Scotts Miracle-Gro’s wade into the waters of the emerging cannabis industry via hydroponics already has accounted for a “big jolt” in overall sales.
And the lawn-and-garden giant isn’t changing course after the results of the 2016 state and federal elections, the company’s CEO said Tuesday, adding that the “size of the prize in hydro” for Scotts may be even bigger than previously thought.
“Longer term, I can’t tell you that we won’t do more (acquisitions),” Jim Hagedorn, chief executive of Scotts, said in an earnings call with analysts. “The environment in this industry continues to evolve and the low level of regulation and bureaucracy allows companies that have a real entrepreneurial spirit – like (Scotts subsidiary) Hawthorne – to benefit from what’s happening.”
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Scotts is in the midst of a planned $500 million investment in hydroponics – a sector that benefits heavily from cannabis growers of all sizes. Scotts has bought up several of the larger businesses that focus on aspects of hydroponics or organic gardening, such as nutrients, soils and lighting.
Now that even more states are legalizing marijuana with new recreational or medical laws, Hagedorn said Scotts is adjusting accordingly by putting a laser focus on investing more in its hydroponics subsidiary, the Hawthorne Gardening Co.; setting its sights on a couple of small, fill-in acquisitions this year; and making preparations to eventually evolve into a leading supplier for the larger grow operations. Scotts also is splitting off its organic gardening “craft” brands, such as Black Magic, EcoScraps and Whitney Farms, from Hawthorne into a separate arm of the company.
“It’s hard to remember the last time we had consistent double-digit growth in our core, and that’s exactly the opportunity we see in hydroponics,” he said during the call.
Hawthorne, the cannabis industry and the current political climate’s relationship to both got a fair chunk of the talk time during the earnings call, which in the past has been dominated by chatter about gross margins, the weather, brand performance and consumer trends.
During Scotts’ first quarter, typically not the company’s strongest, the company said acquisitions helped to drive a 27 percent sales increase from last year to $247 million. Scotts narrowed its net loss to $64.9 million, or $1.09 per share, from $81.3 million, or $1.32 per share.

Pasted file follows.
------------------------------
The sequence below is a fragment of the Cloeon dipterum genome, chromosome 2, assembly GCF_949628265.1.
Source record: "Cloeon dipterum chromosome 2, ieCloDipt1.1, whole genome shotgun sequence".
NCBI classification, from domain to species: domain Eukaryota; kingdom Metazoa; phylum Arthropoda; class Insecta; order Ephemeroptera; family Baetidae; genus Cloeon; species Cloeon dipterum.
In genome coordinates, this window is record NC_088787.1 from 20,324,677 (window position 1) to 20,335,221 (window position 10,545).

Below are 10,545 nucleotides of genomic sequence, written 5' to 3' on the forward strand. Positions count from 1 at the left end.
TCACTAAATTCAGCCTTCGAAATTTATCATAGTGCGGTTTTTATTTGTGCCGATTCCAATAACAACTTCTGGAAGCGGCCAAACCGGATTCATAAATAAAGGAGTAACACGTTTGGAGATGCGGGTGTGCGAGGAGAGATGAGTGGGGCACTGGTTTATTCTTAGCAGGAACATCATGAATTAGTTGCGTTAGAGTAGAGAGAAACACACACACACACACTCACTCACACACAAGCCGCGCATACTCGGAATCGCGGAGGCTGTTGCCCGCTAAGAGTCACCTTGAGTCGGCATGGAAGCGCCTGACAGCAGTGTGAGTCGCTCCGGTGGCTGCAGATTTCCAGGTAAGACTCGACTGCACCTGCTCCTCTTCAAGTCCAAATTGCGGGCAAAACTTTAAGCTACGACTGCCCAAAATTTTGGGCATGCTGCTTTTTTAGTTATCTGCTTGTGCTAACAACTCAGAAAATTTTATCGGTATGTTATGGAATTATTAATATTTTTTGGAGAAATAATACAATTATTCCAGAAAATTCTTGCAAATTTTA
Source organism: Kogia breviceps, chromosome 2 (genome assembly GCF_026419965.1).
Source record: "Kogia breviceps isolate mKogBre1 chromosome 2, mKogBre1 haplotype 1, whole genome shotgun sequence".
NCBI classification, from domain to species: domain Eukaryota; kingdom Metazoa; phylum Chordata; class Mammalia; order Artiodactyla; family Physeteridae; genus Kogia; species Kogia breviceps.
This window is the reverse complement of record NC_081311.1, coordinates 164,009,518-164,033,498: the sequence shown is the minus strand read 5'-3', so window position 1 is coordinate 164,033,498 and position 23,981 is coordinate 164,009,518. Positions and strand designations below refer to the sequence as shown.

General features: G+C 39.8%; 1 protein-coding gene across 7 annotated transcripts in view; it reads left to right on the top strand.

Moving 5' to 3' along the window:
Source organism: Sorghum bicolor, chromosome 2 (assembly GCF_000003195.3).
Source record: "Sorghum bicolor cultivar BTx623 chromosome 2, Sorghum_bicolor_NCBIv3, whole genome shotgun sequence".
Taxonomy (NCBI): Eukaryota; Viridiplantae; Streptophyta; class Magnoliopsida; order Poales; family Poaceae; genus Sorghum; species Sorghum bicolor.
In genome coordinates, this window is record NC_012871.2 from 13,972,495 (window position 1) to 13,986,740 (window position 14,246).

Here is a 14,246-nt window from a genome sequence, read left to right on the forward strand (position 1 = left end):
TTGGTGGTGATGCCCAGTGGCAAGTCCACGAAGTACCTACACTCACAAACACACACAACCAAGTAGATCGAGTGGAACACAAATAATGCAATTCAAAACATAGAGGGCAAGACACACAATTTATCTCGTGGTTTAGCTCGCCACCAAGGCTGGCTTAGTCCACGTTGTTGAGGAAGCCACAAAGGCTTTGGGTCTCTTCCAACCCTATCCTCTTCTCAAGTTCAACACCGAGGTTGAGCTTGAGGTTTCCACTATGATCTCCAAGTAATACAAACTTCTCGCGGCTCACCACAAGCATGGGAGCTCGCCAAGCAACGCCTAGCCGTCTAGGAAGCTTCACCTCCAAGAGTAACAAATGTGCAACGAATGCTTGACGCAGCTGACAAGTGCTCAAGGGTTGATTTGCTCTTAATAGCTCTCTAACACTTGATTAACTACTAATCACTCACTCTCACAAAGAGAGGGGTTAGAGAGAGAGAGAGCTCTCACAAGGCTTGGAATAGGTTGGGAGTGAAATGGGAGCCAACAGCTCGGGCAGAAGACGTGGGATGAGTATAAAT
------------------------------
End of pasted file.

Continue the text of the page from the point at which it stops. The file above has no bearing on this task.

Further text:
“Clearly, a new industry has taken root, authorized by state laws that have been in place for some time now,” Hagedorn said, referencing projections for the creation of “tens of thousands” of jobs and a new tax revenue stream topping $1 billion. “That base is likely to grow as more states come online in the months and years ahead.”
Hagedorn said Scotts is staying put on its previous financial forecast that Hawthorne’s percentage sales growth would be in the high single-digits, despite the results of the 2016 state and federal elections. More states legalized marijuana, and President Donald Trump has not suggested he has wavered from his previous position on states’ rights, Hagedorn said.
“We’ve not adjusted that outlook since the November election, and we don’t intend to,” he said.
Concurrently in November, the Hawthorne executive team met with hydroponics industry members to get a gauge on the gaps that may exist in Scotts’ desire to be an industry leader, he said.
Additionally, Hagedorn said he specifically selected Colorado – the first state to have regulated sales of recreational marijuana – as the locale for a meeting this week with Scotts’ board of directors. He didn’t disclose specifics as to what would be discussed, but stated that a major opportunity for Hawthorne would be in the professional supplier vein.
“I would say we see growth — particularly in the medium- to large-size grows,” he said.